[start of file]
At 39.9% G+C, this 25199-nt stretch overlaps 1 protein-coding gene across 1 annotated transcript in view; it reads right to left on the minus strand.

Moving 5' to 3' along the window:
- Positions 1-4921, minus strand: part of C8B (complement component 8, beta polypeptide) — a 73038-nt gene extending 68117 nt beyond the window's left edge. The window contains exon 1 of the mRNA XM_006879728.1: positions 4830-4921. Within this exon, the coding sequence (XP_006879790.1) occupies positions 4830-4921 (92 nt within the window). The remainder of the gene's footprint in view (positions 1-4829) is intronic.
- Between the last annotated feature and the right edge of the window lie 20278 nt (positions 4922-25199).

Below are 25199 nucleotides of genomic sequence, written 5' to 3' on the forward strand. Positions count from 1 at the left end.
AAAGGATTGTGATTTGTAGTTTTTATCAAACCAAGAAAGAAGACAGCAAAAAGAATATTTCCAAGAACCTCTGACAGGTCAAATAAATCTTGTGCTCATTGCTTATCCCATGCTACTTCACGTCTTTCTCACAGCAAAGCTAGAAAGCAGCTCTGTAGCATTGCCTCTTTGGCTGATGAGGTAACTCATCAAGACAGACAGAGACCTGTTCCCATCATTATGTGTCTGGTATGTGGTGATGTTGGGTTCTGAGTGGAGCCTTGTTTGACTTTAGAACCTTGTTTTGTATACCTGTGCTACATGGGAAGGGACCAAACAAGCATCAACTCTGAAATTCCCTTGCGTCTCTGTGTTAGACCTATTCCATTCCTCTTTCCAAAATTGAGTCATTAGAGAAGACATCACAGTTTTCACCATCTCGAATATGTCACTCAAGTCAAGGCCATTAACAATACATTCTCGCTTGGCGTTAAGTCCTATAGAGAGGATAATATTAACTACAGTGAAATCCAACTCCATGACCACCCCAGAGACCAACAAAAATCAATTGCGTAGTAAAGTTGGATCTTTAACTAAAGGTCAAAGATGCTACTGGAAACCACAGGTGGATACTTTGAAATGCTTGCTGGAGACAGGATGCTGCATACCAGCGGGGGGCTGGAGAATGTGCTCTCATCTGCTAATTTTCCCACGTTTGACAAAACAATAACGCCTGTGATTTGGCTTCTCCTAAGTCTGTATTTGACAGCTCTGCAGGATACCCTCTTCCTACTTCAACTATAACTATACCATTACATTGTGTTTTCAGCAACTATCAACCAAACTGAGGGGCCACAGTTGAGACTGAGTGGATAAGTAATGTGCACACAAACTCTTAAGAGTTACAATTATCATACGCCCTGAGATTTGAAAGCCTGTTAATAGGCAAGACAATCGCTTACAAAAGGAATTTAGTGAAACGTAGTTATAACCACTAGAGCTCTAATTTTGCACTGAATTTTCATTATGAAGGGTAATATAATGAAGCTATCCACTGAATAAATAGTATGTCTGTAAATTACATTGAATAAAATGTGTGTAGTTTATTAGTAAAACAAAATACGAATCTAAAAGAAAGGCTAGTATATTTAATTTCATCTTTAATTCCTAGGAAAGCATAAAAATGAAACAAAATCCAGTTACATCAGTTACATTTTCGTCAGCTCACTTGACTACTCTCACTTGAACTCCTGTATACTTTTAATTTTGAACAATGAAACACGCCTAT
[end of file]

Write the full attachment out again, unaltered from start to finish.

At 39.9% G+C, this 25199-nt stretch overlaps 1 protein-coding gene across 1 annotated transcript in view; it reads right to left on the minus strand.

Moving 5' to 3' along the window:
- Positions 1-4921, minus strand: part of C8B (complement component 8, beta polypeptide) — a 73038-nt gene extending 68117 nt beyond the window's left edge. The window contains exon 1 of the mRNA XM_006879728.1: positions 4830-4921. Within this exon, the coding sequence (XP_006879790.1) occupies positions 4830-4921 (92 nt within the window). The remainder of the gene's footprint in view (positions 1-4829) is intronic.
- Between the last annotated feature and the right edge of the window lie 20278 nt (positions 4922-25199).

Below are 25199 nucleotides of genomic sequence, written 5' to 3' on the forward strand. Positions count from 1 at the left end.
AAAGGATTGTGATTTGTAGTTTTTATCAAACCAAGAAAGAAGACAGCAAAAAGAATATTTCCAAGAACCTCTGACAGGTCAAATAAATCTTGTGCTCATTGCTTATCCCATGCTACTTCACGTCTTTCTCACAGCAAAGCTAGAAAGCAGCTCTGTAGCATTGCCTCTTTGGCTGATGAGGTAACTCATCAAGACAGACAGAGACCTGTTCCCATCATTATGTGTCTGGTATGTGGTGATGTTGGGTTCTGAGTGGAGCCTTGTTTGACTTTAGAACCTTGTTTTGTATACCTGTGCTACATGGGAAGGGACCAAACAAGCATCAACTCTGAAATTCCCTTGCGTCTCTGTGTTAGACCTATTCCATTCCTCTTTCCAAAATTGAGTCATTAGAGAAGACATCACAGTTTTCACCATCTCGAATATGTCACTCAAGTCAAGGCCATTAACAATACATTCTCGCTTGGCGTTAAGTCCTATAGAGAGGATAATATTAACTACAGTGAAATCCAACTCCATGACCACCCCAGAGACCAACAAAAATCAATTGCGTAGTAAAGTTGGATCTTTAACTAAAGGTCAAAGATGCTACTGGAAACCACAGGTGGATACTTTGAAATGCTTGCTGGAGACAGGATGCTGCATACCAGCGGGGGGCTGGAGAATGTGCTCTCATCTGCTAATTTTCCCACGTTTGACAAAACAATAACGCCTGTGATTTGGCTTCTCCTAAGTCTGTATTTGACAGCTCTGCAGGATACCCTCTTCCTACTTCAACTATAACTATACCATTACATTGTGTTTTCAGCAACTATCAACCAAACTGAGGGGCCACAGTTGAGACTGAGTGGATAAGTAATGTGCACACAAACTCTTAAGAGTTACAATTATCATACGCCCTGAGATTTGAAAGCCTGTTAATAGGCAAGACAATCGCTTACAAAAGGAATTTAGTGAAACGTAGTTATAACCACTAGAGCTCTAATTTTGCACTGAATTTTCATTATGAAGGGTAATATAATGAAGCTATCCACTGAATAAATAGTATGTCTGTAAATTACATTGAATAAAATGTGTGTAGTTTATTAGTAAAACAAAATACGAATCTAAAAGAAAGGCTAGTATATTTAATTTCATCTTTAATTCCTAGGAAAGCATAAAAATGAAACAAAATCCAGTTACATCAGTTACATTTTCGTCAGCTCACTTGACTACTCTCACTTGAACTCCTGTATACTTTTAATTTTGAACAATGAAACACGCCTAT